These attacks took place almost two months after the President of the Democratic Republic of Congo, Félix Tshisekedi, imposed martial law in the provinces of Ituri and North Kivu to fight the many armed groups operating in the mineral-rich region. As part of the measure, civilian governors were replaced by military governors and civilian courts were replaced by military courts.

Pierre Boisselet, a coordinator at Kivu Security Tracker, told Deutsche Welle that the use of a suicide bomber and the attack on a church indicated a change in strategy on the part of ADF.

“They are trying to scare the population into achieving a political victory. It seems that they are deliberately trying to end the military operations against them. We have seen in the past that every time military operations were conducted against them, they responded with an increase in attacks on civilians. It would make sense that the announcement of martial law only reinforced their desire to terrorize the local population,” he explained.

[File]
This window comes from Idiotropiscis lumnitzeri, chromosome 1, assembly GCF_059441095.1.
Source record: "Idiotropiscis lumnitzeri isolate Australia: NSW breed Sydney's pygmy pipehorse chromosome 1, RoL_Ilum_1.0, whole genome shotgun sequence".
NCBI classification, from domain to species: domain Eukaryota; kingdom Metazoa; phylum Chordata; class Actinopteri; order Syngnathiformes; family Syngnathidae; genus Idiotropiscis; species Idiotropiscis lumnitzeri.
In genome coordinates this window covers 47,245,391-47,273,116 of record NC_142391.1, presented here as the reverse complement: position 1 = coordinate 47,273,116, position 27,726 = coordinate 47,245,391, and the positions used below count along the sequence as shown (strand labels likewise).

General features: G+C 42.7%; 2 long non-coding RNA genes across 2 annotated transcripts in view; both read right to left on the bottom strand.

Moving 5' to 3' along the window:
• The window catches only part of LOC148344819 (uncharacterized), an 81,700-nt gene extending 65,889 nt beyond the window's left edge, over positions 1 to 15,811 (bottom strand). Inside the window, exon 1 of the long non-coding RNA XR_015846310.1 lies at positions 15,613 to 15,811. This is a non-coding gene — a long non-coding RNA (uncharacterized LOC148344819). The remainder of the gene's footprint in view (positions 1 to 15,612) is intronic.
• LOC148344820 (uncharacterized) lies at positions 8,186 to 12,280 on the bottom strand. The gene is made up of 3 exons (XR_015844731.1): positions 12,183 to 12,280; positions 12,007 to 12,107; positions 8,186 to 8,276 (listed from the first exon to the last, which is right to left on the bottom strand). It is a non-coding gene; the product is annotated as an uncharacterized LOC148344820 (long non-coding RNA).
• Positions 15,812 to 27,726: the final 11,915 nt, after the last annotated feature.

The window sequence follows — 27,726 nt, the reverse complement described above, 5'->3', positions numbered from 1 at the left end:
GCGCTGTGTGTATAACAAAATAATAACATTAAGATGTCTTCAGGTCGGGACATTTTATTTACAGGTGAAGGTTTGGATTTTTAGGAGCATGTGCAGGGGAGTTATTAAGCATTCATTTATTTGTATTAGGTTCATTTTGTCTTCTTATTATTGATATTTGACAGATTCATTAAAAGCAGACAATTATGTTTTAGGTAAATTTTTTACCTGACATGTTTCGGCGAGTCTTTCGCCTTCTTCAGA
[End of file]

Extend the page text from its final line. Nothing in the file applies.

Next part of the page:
Citing a United Nations report published in December 2020, Boisselet said the rebel group had pledged allegiance to the Islamic State group — “even if we don’t yet have enough evidence that the Islamic State group is directly supporting them.” The use of suicide bombers is one of the results of this new collaboration.

A state of siege with little result

According to a report by Kivu Security Tracker (KST) in collaboration with Congo Research Group and Human Rights Watch, martial law has done little to improve security in the east of the country.

“Since martial law was declared by President Félix Tshisekedi on April 30, civil security as a whole has in fact deteriorated in the provinces of North Kivu and Ituri. KST recorded the deaths of at least 223 people there in May, compared to 198 in April,” Pierre Boisselet wrote in a blog post on the organization’s website.

He continued: “The killings in Boga and Tchabi, in Irumu territory, which led to 55 civilian deaths, on the night of May 30-31 (the deadliest day ever recorded by KST), were largely responsible for this uptick. Month after month, the death toll also increased in Beni area (74 civilians killed in May, compared to 47 in April) and in Mambasa area (35 civilians killed in May, compared to 3 in April).”